Squadron Commanders’ course focuses on leadership

  • Published
  • By Master Sgt. Brian Bahret
  • 3rd Air Force Public Affairs
On the wall behind Gen. Mark Welsh's desk is a framed American flag and plaque, and on its back is inscribed in pencil "With my deepest respect, MSgt McGarr" - a gift presented to him during a farewell in 1992; it was a flag the general flew during a combat mission in the Gulf War for the maintainer. It was a life lesson he has never forgotten.

General Welsh and his wife Betty shared many of their personal and professional experiences with 15 attendees at the U.S. Air Forces in Europe Squadron Commanders' and Spouses' seminar held June 18 to 22 here.

Addressing the commanders and their spouses, he said above all else, the job is all about people.

"Performance is the bottom line," said General Welsh. "You don't perform without people, and people don't perform without pride."

Deployed as a squadron commander in the first Gulf War, then Lt. Col. Welsh approached his F-16 Falcon in preparation for a bombing mission over Baghdad, Iraq, and noticed that Master Sgt. Dave McGarr, his nightshift SNCO, added a small American flag to his maintenance vehicle's antenna. General Welsh said he offered to take the flag on the mission and the visibly stunned sergeant responded, "You'd do that for me?"

After completing the mission, General Welsh said he returned the flag to McGarr who held it gently treating it like a prized possession. The general said he didn't think anything more of it until McGarr presented the flag to him at a farewell ceremony nearly two years later.

"Leadership is a gift," said General Welsh. "It's given by those who follow you, but you have to be worthy of it."

It was a theme ingrained in each aspect of the seminar. And, he said, commanders and their spouses play an equal part in taking care of one another and the Airmen in their unit.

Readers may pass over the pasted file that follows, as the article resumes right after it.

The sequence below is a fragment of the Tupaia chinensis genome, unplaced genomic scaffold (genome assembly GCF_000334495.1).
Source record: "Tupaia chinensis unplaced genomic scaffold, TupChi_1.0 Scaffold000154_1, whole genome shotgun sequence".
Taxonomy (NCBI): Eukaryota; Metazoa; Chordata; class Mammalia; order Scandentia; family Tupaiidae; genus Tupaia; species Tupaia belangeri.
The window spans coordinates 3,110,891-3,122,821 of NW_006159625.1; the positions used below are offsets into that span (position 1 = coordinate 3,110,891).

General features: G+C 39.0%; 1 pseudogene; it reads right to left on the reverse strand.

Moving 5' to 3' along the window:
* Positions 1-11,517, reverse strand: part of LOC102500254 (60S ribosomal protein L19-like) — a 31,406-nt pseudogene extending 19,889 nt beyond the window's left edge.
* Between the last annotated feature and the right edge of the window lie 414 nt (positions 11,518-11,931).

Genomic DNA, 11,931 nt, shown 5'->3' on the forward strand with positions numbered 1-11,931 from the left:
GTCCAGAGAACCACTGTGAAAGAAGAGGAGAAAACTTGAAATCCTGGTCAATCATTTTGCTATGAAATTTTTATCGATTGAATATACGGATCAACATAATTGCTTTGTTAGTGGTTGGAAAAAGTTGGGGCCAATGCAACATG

"Your job is to ensure your people are taken care of, they're proud to do what they do and their performance meets the standard we set," General Welsh added.

The seminar, held four times a year, was created in 1998 following a decision at Corona South '95 to educate squadron commanders on command philosophies regarding leadership and policies. During the seminar, that translates into reality-based training and education to help inbound commanders, as well as their spouses, attain mission and command success while focusing on taking care of Airmen and families.

Michelle Padgett, assistant course manager for the seminar, said although the seminar curriculum was developed before the Welsh's arrival in December 2010, they've added a personal touch that's changed the way the course is executed.

"They have a shared vision that they brought into the (USAFE) leadership team," said Padgett. "They shared it with the functional experts. It has translated to the Airmen that there is a commitment and trust in the mission, how we get ready, how we develop and care for our people."

That commitment begins with squadron commanders, she said.